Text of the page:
I was going to Istanbul, and I wanted to visit a real Turkish bath, the kind Ingres painted in his Orientalist cheesecake fantasy, Le Bain Turque; the kind that intrepid 18th-century traveler Lady Mary Wortley Montagu wrote about in her letters from Constantinople; the kind without which my visit would be incomplete. I asked my fashionable Turkish friends about it. "Why would you want to do that?" they said, knitting their shapely brows.
I invoked Lady Mary, who had encountered "many fine women naked in different postures... while their slaves... were employed in braiding their hair." I mentioned William Makepeace Thackeray, who—though enjoying the "sort of pleasure... which, no doubt, potatoes feel when they are steaming"—was shocked when an attendant dashed "something like old Miss MacWhirter's flaxen wig" in his face. As Thackeray discovered during his foray into the Turkish bathing ritual: "For five minutes you are drowned in lather: you can't see, the suds are frothing over your eyeballs; you can't hear, the soap is whizzing into your ears; you can't gasp for breath."
It was politely hinted to me that only tourists and Turks with no bathroom at home would go to a public bathhouse, but I was undeterred. The hammams, I'd read, retained the structure of the imperial Roman baths, with their tepidarium, frigidarium, and caldarium. Unlike the Goths and Vandals in other parts of the empire, the Ottoman conquerors had preserved the Roman originals and adapted them for their own use. They'd recruited their finest architects, among them Mimar Koca Sinan, always referred to as "the great Sinan" in texts, to design new ones, and they'd decorated them with hand-painted ceramic tiles and marble and porphyry. They'd even incorporated the bathhouses into their religion and culture: the men's hammam became the place to bathe as required before Friday prayers; women, who were otherwise forbidden to leave their houses, used their bathhouse to socialize. The hammams embody Istanbul's complex cultural and historical layers, and despite my friends' skepticism, I was determined to test them for myself.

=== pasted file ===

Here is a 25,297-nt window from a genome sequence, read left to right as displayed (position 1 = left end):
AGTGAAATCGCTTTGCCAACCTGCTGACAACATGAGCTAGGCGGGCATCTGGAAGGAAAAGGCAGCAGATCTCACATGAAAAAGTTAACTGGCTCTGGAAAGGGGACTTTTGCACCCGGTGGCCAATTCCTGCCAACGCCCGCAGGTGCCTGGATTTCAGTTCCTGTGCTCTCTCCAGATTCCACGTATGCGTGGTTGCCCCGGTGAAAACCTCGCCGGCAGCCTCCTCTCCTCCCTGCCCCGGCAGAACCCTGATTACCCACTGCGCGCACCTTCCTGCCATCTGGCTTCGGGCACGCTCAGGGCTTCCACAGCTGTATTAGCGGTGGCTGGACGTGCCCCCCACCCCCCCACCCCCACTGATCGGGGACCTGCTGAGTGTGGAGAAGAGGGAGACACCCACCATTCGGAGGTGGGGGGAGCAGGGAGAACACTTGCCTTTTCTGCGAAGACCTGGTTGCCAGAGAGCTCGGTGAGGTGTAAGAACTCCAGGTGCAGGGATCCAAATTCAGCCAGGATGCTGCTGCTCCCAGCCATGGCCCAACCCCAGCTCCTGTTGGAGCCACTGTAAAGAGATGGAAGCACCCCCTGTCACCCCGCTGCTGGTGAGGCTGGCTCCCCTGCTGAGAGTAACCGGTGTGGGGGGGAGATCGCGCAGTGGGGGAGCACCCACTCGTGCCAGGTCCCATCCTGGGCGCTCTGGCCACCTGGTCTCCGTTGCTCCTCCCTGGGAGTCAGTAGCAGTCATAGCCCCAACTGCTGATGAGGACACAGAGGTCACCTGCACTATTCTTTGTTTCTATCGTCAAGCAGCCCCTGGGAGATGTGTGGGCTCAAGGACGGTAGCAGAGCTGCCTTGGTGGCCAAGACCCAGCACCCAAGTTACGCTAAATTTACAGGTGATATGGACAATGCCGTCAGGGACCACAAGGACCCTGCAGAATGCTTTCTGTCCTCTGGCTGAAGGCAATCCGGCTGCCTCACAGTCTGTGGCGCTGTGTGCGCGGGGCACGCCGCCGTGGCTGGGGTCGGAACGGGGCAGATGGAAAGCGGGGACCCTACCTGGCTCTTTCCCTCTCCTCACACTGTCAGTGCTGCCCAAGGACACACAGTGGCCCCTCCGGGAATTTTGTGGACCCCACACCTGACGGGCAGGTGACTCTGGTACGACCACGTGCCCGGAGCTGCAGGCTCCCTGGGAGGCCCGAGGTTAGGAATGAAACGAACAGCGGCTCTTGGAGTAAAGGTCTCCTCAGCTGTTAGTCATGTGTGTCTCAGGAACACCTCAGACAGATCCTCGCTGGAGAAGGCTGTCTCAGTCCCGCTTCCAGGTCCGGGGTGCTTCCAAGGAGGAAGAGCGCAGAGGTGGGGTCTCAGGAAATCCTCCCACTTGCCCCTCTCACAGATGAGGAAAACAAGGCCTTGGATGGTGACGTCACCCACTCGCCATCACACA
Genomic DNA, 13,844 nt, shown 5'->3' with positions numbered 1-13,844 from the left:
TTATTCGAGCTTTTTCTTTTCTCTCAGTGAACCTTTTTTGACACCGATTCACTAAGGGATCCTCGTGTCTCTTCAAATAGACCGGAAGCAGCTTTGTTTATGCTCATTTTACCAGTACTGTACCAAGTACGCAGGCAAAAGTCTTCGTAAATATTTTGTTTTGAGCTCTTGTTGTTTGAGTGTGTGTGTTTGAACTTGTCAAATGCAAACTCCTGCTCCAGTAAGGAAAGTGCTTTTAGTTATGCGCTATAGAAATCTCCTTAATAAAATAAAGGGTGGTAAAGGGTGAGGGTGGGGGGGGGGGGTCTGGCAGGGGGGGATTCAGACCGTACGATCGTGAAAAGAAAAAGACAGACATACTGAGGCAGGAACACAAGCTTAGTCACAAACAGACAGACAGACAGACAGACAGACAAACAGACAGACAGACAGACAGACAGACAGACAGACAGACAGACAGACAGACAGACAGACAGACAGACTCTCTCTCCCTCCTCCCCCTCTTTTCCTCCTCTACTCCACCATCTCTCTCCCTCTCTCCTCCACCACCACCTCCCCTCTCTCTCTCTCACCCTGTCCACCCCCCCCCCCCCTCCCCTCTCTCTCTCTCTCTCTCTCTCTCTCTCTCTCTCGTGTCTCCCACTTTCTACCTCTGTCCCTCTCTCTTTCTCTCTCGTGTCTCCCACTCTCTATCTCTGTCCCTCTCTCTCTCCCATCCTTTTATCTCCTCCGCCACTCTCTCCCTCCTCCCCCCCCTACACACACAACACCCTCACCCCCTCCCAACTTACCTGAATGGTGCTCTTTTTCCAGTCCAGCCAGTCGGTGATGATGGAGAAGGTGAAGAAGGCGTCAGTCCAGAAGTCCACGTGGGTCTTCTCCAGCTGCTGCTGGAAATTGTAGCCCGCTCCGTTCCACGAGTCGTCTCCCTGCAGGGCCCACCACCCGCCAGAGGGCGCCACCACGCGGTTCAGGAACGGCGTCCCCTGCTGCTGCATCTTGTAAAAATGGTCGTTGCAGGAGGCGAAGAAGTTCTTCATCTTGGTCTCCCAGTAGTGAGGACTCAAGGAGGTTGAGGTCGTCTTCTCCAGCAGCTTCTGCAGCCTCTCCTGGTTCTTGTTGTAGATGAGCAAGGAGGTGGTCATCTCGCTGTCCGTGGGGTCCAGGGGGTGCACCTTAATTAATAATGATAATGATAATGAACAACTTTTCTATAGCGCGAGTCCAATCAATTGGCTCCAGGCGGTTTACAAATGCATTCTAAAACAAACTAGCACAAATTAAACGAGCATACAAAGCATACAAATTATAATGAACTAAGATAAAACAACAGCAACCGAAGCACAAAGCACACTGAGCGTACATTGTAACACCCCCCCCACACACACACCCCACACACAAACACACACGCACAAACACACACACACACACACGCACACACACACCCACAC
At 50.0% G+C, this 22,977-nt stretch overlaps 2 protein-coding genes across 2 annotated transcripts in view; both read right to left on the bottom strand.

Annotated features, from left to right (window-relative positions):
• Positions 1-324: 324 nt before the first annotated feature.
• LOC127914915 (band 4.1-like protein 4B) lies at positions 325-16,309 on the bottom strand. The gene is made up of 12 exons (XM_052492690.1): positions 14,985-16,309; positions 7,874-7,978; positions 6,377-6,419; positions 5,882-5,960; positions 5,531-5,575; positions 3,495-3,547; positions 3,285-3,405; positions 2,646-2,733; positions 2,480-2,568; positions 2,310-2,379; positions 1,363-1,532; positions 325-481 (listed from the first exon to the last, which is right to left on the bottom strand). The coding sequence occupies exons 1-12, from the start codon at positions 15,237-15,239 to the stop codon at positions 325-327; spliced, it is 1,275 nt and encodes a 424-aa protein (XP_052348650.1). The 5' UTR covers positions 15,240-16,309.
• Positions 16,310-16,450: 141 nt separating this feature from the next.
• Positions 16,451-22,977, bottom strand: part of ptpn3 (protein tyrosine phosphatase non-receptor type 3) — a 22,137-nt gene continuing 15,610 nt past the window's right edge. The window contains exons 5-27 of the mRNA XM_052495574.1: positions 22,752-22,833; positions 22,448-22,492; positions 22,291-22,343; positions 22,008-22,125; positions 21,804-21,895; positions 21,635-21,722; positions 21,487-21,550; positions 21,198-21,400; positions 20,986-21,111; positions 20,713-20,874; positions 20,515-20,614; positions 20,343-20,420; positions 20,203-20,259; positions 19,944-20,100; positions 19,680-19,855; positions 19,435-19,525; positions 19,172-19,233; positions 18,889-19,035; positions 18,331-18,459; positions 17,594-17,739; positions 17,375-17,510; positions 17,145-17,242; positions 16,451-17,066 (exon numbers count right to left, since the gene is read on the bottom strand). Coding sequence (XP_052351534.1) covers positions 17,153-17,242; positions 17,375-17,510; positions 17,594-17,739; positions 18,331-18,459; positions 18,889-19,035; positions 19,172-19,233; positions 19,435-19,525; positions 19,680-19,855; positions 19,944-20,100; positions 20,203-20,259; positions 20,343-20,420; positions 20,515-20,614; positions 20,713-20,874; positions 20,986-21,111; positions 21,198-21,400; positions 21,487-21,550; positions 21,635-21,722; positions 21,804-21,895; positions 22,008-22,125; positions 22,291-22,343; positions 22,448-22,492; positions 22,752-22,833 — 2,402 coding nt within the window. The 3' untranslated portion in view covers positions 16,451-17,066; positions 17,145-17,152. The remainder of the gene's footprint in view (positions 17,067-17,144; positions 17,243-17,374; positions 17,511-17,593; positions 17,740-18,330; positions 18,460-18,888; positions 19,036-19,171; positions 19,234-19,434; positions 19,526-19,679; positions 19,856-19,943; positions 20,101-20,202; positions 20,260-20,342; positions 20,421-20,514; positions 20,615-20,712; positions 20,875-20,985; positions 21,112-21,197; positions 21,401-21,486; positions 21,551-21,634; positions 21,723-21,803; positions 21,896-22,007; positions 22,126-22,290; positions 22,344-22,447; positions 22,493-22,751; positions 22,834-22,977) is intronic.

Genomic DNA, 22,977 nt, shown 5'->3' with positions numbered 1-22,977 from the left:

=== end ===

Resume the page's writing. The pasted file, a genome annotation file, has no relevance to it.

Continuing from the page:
Many hotels in the city, I discovered, list a hammam among their amenities, but most of these are no more than steam rooms: comfortable, clean, modern, and lacking the lounging odalisques and flaxen wigs in the face. In the Old City of Istanbul, a handful of historic baths are attached to mosques, but these seemed less than likely prospects for the Western visitor. Two hammams, however, pride themselves on catering to foreigners. The Cemberlitas baths, near the Grand Bazaar, were built in 1584 to a plan by the great Sinan; the Cagaloglu baths, near Hagia Sophia and Topkapi Palace, date back to the 18th century.
As a kind of dry run before subjecting myself to the full hammam treatment at either or both of these, I checked out another of the great Sinan's offspring, the Baths of Roxelana, named for the scheming wife of Süleyman the Magnificent. Built in the 16th century as the hammam for the mosque of Hagia Sophia, and now, improbably, just a government-run carpet shop, Roxelana's spa has two identical wings, each with an entrance hall, cool room, and steam bath, the last topped with a large dome perforated with tiny windows to let in natural light. Roxelana's baths were stripped of their tiles and marble and brass fittings in the 20th century, and the place now looks more like ABC Carpet & Home than a pleasure dome, but it gave me an idea of the general setup.
Only an idea, as it turned out. Both Cagaloglu and Cemberlitas have also lost some of their original imperial luster. Their camekans, or entrance halls, still have a central marble fountain around which you can sit with a glass of tea before or after bathing. But whereas in Lady Mary's day there would have been musicians playing tambouras and lavtas (lutes), now there's only the sound of Turkish soap operas on the omnipresent television sets. The camekan is ringed by miniature changing rooms, each with a painted wooden door; at Cagaloglu there's a small display of Ottoman bathing paraphernalia, including old brass faucets and copper porringers and goat-hair scrubbers and women's wooden-soled clogs, rather like ultra-platform Dr. Scholl's sandals—ideal for walking on the wet marble floors.